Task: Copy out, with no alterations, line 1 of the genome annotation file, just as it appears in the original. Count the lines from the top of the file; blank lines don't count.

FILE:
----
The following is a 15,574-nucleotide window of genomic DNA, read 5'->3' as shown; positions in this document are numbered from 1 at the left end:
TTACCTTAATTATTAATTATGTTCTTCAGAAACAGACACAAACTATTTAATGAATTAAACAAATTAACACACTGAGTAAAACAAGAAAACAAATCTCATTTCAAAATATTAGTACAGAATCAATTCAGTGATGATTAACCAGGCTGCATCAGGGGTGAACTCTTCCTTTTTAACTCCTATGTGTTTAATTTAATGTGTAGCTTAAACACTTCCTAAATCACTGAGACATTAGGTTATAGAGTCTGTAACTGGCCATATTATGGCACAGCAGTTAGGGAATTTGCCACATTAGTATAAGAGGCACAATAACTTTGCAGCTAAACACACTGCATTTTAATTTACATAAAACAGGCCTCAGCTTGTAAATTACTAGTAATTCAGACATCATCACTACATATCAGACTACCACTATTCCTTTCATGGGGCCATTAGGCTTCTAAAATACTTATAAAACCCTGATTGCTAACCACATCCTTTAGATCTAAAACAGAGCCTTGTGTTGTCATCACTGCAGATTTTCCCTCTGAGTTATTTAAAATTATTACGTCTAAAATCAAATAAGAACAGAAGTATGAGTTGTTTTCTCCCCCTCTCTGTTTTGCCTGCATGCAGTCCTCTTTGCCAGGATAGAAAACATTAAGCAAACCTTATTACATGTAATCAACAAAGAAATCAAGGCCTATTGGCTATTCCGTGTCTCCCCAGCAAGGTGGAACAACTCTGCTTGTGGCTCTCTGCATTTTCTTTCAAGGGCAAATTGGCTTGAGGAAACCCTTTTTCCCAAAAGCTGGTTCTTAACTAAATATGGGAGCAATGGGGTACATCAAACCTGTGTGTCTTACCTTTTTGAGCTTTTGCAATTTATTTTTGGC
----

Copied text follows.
The following is a 15,574-nucleotide window of genomic DNA, read 5'->3' as shown; positions in this document are numbered from 1 at the left end: